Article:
Today is the start of Fall Camp for the Indiana Hoosiers, and while it still feels much like Summer, September 5th is arriving quick and with it, IU football. As with any season, this one brings with it a plethora of questions before the first kick-off. Here’s the top five heading into this season.
5. Will the 3-4 defense improve in its second season?
With defensive coordinator Brian Knorr starting his second season with the Hoosiers, his 3-4 defense that he implemented last season should now be more familiar to returning players.
During last week’s Big Ten Media Days in Chicago, defensive tackle Adarius Rayner said he felt the defense as a whole was a lot more comfortable with the 3-4 defense this year.
“Everyone’s adapting to what they’re supposed to be doing,” Rayner said. “[Now] we just have to go out and perform.”
With familiarity to the defensive schemes, performing should come easier to a defense that knows what their coach is looking for.
Personnel wise, a strong linebacker corp is crucial to any self-respecting 3-4 defense, and it’s looking like the Hoosiers will have just that. Despite the loss of Forisse Hardin and David Cooper, the linebackers won’t miss a beat as they return most of their core, all of whom played under Knorr last season.
The bonus for this unit is that, together, they’re a mixed breed. Some—like Tegray Scales—are athletic and quick enough to drop back into pass coverage, while others—like Zack Shaw—are big enough to help the defensive line out with run stopping.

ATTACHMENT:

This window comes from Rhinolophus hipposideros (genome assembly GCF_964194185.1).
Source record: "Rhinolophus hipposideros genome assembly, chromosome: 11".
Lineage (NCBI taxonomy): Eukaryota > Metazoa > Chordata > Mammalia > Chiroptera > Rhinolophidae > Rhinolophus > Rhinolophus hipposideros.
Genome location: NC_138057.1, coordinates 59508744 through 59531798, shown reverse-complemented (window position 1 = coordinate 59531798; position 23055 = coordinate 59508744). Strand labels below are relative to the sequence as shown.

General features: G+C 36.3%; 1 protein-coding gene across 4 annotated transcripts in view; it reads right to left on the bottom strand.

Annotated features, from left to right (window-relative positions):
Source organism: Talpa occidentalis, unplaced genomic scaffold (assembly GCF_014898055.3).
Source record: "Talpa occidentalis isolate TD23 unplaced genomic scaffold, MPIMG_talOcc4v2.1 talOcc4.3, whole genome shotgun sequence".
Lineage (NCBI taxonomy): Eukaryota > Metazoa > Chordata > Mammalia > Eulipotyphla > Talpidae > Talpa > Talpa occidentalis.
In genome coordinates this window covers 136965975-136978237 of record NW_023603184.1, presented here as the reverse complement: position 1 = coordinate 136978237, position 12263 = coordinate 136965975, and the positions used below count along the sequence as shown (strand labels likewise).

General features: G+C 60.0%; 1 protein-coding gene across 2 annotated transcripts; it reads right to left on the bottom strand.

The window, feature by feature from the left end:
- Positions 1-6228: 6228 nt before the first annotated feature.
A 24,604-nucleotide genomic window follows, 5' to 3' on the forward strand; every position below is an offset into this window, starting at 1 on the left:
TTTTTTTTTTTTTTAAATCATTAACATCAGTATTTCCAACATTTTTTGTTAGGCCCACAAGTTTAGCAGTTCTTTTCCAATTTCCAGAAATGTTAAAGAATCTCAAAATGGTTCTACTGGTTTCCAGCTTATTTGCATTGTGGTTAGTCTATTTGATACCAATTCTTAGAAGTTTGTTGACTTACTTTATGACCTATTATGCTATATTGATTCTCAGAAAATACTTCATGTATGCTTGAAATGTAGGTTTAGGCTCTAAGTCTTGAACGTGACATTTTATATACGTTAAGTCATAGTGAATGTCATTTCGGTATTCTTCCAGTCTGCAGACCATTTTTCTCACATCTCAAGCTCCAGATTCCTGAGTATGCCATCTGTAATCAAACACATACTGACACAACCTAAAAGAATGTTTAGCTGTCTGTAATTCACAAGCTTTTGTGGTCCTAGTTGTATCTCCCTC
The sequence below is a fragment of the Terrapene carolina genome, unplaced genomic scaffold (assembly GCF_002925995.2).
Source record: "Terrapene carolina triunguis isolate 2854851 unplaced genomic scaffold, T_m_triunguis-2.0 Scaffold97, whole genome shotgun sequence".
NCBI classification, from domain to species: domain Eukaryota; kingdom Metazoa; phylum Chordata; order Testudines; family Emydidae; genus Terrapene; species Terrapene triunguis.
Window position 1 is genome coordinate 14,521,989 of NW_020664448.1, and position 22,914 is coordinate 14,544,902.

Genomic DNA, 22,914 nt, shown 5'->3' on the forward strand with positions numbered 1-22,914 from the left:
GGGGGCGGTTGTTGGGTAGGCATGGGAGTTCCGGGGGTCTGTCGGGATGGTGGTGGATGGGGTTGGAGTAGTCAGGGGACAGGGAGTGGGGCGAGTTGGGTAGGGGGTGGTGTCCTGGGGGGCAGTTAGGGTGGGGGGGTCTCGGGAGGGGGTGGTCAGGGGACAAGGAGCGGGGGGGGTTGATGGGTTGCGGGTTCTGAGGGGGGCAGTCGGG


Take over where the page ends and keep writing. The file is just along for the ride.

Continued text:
The mix and depth of the linebacker corp will be the main reason behind any success the IU defense might have.
4. Can they replace the hole left by Tevin Coleman’s departure?
With Coleman moving on to bigger and better things in the NFL, he leaves behind a hole at running back that IU needs to replace in order to have any hope at having a dynamic offense. It would take a great player to replace Coleman’s 2,000-yard workload; how do two players sound?
With Jordan Howard coming over from the defunct-but-now-brought-back-to-life UAB football team and Devine Redding stepping up, this backfield duo could, in fact, produce as much if not more than Coleman did last season.
Howard himself rushed for 1,587 yards last season with UAB, while Redding showed some flashes against North Texas—where he rushed for 39 yards and a touchdown—and against Missouri where he rushed for 49 yards on 10 carries.
Of course, Howard rushed for over 1,500 yards in Conference USA whose defenses certainly don’t match up to those of the Big Ten, while Redding only saw a total of 29 carries all of last season. It’s safe to say that these two have yet to prove they can be a force running the ball consistently against Big Ten defenses.
Despite the uncertainty, the two backs’ past resumes form what could be the object to plug up the hole Coleman left behind.
It may take a few weeks to find their footing, but at this point—baring injury, of course—the two backs seem to be in a good position to make some noise together in the backfield.
3. Will their lines be as dominant as Kevin Wilson believes?
“If you can’t play up front in the Big Ten, you can’t play winning Big Ten football.”
Those were the words spoken by IU head coach Kevin Wilson at Big Ten Media Day. Throughout the day, he raved about how strong he thinks his offensive and defensive lines are coming into this year.
I don’t blame him, there’s a lot to be excited about when it comes to the front lines for the Hoosiers.
They have multiple defensive lineman who have multiple seasons of experience coming back, and despite losing Collin Rahrig to graduation and Ralston Evans to injury, the offensive line has the depth they now need in order to put an above average product on the field to protect Nate Sudfeld.
The 6’7” 305 pound senior Jason Spriggs will certainly be the headliner on the O-line for the Hoosiers, and he’ll have height and size all around him. In fact, no one on the offensive line depth chart is shorter than 6’4” and only two out of the nine men on the roster are less than 300 pounds. It safe to say, Sudfeld should feel safe behind these guys.